Agatha H. and the Siege of Mechanicsburg: A Girl Genius Novel, by Phil & Kaja Foglio. Reviewed by Gregory G.H. Rihn
Ok, full disclosure, here. I’m a huge fan of Girl Genius, and I have been ever since it started out as a paper comic book. I’ve bought all the bound volumes, and backed all the Kickstarters. That said, I’m here to convince you that reading the novel adaptations is not just a symptom of fanboy completionism. The books expand upon what is happening in the comic strip. Since these are allegedly history texts prepared by the Foglios in their capacity of faculty at Transylvania Polygnostic University, they are copiously and amusingly footnoted, which gives the reader background information not only on new characters present, such as the prisoners in the Castle, but also historical and literary figures referenced, events, and economics. The descriptions of action and dialog include the character’s internal scripts, which often give the reader greater insights, such as that, of the Castle prisoners, Saana Wilhelm and Fraulein Snaug are more dangerous than we thought, and that Sparks such as Professor Mezzasalma and Doctor Mittelmind are more likeable than they appear. Even scene descriptions include telling detail, such as the observation that, before the attack on the Castle, Lucrezia had redecorated the master bedroom with portraits of herself.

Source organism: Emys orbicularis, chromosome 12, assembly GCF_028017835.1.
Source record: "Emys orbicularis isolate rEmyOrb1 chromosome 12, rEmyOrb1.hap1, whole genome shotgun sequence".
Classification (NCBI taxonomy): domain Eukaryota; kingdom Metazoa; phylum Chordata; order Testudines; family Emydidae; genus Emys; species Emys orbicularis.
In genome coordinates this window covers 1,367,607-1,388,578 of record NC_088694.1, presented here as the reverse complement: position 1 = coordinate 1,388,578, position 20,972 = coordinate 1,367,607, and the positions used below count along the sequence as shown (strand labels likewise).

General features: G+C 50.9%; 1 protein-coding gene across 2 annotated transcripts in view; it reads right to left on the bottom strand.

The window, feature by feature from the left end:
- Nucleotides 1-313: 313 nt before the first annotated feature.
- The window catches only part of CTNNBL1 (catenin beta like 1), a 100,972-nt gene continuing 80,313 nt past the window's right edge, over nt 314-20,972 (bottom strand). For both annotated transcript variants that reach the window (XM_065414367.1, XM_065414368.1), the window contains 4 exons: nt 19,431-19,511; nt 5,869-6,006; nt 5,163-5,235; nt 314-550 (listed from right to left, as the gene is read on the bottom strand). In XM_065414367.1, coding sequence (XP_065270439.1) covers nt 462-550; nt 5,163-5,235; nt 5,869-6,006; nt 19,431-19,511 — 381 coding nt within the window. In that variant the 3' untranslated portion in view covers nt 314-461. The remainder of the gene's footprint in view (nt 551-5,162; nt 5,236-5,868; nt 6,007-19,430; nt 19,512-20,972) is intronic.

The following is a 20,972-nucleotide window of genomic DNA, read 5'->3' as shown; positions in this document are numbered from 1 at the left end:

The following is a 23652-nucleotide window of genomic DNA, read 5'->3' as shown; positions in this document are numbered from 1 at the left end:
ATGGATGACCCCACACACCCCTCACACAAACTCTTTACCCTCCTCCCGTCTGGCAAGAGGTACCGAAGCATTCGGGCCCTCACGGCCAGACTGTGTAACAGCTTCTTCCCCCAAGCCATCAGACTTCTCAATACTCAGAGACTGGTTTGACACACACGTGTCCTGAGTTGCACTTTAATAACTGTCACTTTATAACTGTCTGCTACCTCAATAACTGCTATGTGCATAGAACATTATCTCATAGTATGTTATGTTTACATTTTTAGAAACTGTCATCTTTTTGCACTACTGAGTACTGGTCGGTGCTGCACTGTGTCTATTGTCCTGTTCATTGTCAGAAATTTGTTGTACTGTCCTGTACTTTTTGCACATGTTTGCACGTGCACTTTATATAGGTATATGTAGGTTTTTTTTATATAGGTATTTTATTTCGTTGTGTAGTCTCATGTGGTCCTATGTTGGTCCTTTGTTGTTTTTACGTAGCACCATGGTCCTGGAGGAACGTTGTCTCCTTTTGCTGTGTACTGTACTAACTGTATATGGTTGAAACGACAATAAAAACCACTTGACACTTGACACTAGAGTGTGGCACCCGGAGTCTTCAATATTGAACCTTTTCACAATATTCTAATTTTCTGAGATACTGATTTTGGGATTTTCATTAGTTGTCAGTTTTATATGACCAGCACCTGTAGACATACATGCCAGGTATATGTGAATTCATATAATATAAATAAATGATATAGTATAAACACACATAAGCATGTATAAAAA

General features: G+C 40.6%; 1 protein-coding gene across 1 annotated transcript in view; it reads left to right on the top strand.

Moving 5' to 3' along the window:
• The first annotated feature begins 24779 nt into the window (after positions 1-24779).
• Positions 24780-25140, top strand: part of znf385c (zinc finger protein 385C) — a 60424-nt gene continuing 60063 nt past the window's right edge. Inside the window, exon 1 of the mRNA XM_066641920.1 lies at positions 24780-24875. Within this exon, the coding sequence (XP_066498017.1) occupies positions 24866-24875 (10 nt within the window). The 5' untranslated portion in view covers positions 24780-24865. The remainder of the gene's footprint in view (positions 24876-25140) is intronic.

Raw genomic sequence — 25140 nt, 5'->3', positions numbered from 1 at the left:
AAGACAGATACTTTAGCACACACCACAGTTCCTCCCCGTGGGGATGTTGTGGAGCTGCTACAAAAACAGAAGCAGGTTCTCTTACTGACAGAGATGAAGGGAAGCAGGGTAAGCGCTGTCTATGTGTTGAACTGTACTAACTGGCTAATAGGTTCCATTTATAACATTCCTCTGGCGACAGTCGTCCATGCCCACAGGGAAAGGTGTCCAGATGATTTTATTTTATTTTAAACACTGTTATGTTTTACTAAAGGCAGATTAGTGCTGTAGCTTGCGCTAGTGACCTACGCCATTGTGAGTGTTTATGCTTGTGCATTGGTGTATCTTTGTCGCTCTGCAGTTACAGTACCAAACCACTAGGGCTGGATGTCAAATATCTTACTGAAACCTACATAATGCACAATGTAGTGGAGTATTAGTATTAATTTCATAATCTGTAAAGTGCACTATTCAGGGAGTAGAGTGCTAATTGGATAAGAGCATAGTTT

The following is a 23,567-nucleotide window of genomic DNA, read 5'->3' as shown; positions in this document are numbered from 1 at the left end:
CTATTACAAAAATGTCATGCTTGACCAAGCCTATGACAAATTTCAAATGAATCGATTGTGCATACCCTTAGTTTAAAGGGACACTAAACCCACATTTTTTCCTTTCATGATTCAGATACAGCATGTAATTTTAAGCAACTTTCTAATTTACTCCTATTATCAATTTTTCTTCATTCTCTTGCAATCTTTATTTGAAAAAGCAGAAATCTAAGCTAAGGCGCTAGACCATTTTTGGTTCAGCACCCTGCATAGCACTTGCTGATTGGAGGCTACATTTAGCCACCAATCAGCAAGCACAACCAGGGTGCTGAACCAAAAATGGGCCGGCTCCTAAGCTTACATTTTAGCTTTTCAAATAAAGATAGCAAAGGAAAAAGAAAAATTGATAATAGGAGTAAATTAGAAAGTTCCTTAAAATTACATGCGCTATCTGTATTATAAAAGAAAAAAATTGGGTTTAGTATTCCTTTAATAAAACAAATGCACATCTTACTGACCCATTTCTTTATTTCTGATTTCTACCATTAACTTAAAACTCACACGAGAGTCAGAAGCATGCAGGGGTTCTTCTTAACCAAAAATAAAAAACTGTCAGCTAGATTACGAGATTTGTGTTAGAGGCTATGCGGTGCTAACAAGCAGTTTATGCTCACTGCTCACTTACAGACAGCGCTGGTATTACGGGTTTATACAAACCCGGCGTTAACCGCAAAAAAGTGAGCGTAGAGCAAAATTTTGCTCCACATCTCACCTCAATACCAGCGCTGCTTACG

The book picks up the comic strip action at Volume 10, page 72, with the tense negotiations between Lucrezia, currently in control of Agatha’s body, and Zola, whom it turns out is Agatha’s cousin, Lucrezia’s niece, and playing her own game. We follow the primary characters, Agatha, Gil, and Tarvek, supported by Zeetha, Higgs, Violetta, and Von Zinzer, as they complete repairs to the Castle and use its powers to fight off Baron Wulfenbach’s attempt to subjugate the city of Mechanicsburg and recapture Agatha. The text continues through strip Volume 13, page 48, with Agatha about to enter the Red Cathedral as part of her ritual recognition as The Heterodyne.
The books are not “novels” in the classical sense of having a self-contained plot arc with a beginning middle and end, since they of necessity follow the picaresque internal structure of the comic strip, which has an overarching plotline as lengthy and detailed as George R.R. Martin’s “A Song of Ice and Fire” (and nearly as many factions and named characters–). They do, however, provide satisfying hunks of the ongoing narrative. You might think of it as the comment channel on a favorite DVD.
Recommended for fans of the series. The “Siege of Mechanicsburg” is not a recommended jumping-on place for new readers. For that, I would recommend the first book, Agatha H and the Airship City.